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DOCUMENT is pleased to present Ode to Seekers 2012, Andrew Norman Wilson’s second solo exhibition at the gallery. The exhibition will open on September 17, 2016 and continue through November 5, 2016.

Andrew Norman Wilson is an artist and curator based in Los Angeles whose videos and installations address a heady rush of images, technology, and bodies caught in the streams of circulation and representation that our era demands. He has recently had work featured in the seventh Bucharest Biennale, the ninth Berlin Biennale, and will have a new video installation as part of the eleventh edition of the Gwangju Biennale, curated by Maria Lind, which opens on September 2, 2016.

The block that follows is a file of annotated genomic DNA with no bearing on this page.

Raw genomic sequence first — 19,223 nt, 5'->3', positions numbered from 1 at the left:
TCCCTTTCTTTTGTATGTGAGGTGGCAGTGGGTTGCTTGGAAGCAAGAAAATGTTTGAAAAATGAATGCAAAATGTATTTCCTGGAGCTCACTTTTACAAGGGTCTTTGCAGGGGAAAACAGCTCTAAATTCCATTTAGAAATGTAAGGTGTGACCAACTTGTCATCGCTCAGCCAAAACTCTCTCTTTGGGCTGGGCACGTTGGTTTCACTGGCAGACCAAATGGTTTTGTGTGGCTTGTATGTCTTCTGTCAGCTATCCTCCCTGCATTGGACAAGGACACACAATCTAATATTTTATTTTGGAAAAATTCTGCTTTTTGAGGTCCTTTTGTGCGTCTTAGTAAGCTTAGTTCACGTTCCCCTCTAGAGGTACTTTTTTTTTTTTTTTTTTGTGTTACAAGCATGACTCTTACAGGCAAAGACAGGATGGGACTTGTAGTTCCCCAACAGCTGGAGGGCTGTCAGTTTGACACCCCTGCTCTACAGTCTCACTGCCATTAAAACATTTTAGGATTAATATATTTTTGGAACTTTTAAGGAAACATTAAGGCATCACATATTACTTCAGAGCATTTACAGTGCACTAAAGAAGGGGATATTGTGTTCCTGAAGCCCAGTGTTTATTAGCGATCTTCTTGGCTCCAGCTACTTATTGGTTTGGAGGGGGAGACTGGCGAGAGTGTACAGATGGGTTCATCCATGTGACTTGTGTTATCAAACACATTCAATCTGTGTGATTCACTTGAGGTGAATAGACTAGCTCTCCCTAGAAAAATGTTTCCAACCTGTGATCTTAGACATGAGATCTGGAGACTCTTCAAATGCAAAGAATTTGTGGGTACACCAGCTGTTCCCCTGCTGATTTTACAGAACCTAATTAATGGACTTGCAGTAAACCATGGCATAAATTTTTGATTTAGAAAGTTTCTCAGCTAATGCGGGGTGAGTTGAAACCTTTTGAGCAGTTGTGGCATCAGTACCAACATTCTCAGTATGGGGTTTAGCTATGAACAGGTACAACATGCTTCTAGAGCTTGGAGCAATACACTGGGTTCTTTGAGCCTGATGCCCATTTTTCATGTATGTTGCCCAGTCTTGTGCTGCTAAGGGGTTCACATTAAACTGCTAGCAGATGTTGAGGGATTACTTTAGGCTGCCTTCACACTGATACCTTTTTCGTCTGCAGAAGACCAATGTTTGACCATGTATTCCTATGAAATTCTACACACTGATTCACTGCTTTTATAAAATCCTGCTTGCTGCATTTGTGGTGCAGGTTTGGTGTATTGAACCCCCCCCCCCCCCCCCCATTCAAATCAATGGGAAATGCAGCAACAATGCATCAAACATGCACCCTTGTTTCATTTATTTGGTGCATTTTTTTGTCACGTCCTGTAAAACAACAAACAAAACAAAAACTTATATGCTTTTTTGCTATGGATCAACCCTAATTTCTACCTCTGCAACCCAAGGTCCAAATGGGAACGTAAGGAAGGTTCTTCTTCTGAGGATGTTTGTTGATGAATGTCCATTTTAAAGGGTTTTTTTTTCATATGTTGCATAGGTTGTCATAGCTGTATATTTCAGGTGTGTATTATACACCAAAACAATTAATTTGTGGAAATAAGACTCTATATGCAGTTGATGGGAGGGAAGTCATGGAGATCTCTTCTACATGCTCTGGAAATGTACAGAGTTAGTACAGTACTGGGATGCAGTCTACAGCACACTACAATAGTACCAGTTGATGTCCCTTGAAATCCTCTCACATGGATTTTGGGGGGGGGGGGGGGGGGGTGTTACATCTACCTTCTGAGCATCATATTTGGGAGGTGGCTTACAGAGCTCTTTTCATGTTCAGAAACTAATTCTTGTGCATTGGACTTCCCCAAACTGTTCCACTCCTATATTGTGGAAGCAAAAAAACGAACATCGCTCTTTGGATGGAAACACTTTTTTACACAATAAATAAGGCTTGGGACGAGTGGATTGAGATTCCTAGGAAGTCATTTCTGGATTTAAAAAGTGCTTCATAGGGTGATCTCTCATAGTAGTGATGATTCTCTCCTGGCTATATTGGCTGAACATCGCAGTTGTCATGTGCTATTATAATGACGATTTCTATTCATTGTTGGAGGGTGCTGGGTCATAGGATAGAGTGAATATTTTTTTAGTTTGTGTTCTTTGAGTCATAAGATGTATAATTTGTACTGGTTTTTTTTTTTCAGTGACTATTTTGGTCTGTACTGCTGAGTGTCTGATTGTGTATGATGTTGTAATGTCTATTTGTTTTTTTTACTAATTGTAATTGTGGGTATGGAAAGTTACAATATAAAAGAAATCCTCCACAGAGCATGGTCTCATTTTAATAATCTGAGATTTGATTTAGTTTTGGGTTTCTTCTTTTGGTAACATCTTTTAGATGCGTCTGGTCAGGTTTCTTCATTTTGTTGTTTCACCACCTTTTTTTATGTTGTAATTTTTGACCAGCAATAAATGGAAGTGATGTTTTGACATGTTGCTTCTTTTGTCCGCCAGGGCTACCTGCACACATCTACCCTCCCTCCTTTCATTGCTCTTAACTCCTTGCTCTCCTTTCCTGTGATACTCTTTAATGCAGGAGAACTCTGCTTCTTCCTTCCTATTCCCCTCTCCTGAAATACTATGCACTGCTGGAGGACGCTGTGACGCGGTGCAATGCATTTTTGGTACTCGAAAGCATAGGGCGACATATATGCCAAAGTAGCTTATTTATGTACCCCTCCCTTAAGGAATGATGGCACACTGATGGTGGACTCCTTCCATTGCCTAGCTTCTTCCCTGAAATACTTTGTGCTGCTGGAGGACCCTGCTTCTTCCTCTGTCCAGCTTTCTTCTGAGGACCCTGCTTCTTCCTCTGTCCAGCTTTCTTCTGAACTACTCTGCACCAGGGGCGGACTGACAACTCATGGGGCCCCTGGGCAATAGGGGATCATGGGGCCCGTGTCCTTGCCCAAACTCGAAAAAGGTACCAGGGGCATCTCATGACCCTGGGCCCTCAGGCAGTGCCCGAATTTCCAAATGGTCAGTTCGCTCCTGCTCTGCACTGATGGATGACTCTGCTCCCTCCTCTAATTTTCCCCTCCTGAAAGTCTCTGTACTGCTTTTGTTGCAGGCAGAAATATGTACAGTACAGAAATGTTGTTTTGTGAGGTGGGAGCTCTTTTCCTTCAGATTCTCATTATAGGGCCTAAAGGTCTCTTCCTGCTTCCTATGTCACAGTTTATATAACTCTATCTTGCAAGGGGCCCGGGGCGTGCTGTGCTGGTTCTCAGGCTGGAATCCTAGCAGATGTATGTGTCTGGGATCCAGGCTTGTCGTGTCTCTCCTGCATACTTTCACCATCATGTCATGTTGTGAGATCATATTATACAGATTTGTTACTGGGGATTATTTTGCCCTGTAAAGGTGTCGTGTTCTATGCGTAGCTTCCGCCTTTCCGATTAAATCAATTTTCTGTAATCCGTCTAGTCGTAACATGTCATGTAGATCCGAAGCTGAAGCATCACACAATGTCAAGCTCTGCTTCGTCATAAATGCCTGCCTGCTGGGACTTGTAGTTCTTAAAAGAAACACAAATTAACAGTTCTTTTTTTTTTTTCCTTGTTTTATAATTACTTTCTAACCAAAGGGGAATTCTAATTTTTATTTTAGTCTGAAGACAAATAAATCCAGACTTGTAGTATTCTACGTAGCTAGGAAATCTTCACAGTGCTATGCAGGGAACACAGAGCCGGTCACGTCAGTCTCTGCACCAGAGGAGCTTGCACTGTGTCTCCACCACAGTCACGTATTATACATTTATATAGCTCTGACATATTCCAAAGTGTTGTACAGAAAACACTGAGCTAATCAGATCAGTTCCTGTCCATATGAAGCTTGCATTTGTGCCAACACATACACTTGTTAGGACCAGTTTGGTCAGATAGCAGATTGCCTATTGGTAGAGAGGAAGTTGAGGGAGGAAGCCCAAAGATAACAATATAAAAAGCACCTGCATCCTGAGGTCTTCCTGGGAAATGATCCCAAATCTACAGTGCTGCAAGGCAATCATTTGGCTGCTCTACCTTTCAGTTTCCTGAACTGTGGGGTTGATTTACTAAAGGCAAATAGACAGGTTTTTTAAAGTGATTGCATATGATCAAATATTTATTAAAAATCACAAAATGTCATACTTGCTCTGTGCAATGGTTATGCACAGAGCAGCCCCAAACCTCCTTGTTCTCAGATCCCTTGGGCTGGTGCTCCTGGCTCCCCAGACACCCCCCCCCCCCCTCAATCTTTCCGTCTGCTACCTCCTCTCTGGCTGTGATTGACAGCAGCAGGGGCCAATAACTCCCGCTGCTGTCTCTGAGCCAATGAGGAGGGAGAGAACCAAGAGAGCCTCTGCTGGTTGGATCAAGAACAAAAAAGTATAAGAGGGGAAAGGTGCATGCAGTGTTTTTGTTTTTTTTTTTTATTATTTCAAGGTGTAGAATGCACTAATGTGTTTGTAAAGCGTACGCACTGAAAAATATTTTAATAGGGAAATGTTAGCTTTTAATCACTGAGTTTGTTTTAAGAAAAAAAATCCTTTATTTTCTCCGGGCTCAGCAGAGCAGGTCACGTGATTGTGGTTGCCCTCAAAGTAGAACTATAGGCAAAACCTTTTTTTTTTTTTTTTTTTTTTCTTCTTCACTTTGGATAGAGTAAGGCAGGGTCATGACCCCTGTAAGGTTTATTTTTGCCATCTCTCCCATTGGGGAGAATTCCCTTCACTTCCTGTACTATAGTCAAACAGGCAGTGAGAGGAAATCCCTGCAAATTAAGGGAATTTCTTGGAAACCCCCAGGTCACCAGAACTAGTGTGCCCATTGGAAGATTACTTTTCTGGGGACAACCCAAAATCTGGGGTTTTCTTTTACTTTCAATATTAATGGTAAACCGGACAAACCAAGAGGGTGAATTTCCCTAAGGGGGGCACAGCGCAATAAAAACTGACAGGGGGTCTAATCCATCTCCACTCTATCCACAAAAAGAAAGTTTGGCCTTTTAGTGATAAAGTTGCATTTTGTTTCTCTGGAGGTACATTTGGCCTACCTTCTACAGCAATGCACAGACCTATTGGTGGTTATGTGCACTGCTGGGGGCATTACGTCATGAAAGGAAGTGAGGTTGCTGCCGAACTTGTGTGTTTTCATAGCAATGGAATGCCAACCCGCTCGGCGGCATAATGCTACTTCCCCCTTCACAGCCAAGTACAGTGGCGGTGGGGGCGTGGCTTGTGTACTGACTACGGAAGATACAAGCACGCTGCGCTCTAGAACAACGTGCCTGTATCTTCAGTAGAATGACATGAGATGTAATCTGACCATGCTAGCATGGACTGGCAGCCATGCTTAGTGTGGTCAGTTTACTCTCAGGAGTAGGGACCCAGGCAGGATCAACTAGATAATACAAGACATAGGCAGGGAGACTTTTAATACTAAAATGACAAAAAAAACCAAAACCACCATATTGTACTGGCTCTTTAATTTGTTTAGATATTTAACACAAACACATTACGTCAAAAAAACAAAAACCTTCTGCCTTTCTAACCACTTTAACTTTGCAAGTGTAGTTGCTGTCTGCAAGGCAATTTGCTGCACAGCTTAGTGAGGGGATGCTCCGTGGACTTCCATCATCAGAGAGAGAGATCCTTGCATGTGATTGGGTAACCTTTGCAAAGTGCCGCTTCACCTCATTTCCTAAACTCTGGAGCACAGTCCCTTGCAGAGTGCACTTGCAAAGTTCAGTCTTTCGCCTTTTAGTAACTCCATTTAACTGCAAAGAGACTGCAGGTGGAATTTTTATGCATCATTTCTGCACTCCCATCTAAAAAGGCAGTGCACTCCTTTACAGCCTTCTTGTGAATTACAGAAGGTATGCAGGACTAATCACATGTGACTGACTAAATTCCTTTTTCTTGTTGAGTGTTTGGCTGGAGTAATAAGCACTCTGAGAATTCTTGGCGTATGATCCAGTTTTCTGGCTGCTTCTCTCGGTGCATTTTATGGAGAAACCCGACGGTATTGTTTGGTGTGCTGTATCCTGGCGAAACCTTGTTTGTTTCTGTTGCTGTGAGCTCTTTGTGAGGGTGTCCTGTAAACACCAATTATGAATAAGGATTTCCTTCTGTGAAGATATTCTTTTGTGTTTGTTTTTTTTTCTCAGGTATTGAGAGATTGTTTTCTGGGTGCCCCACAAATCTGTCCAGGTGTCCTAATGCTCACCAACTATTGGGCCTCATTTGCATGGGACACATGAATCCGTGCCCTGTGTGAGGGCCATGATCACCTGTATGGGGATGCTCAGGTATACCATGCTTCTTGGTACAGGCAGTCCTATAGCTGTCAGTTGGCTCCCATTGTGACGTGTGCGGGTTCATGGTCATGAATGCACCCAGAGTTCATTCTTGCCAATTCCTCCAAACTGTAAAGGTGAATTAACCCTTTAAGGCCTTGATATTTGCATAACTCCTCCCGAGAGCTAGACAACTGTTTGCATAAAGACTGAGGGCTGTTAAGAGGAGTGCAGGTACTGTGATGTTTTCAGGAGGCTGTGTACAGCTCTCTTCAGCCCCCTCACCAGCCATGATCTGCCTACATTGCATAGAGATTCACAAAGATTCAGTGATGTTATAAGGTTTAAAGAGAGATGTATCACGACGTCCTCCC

ODE TO SEEKERS 2012 is a looped video that celebrates mosquitoes, syringes, and oil derricks. Not only are they symbols of some of the most significant threats to human life—mosquito borne illnesses, drug addiction, and the petroleum industry—but they are also the causes of three of my most significant personal traumas.

In 2012 I received psychological testing at Rockland Psychiatric Center in Orangeburg, New York, which had been a pioneer of the “therapeutic suburb” model for mental institutions when it was built in 1927. I realized that a large portion of the campus had become abandoned, and not only hadn’t been cleaned out, but carried a history of sporadic reactivation by junkies, homeless people, teens, and artists. I began bringing friends there to explore and shoot video, and on my last trip I shot footage in which I misused a Steadicam to create what seems to me like a mosquito’s point of view.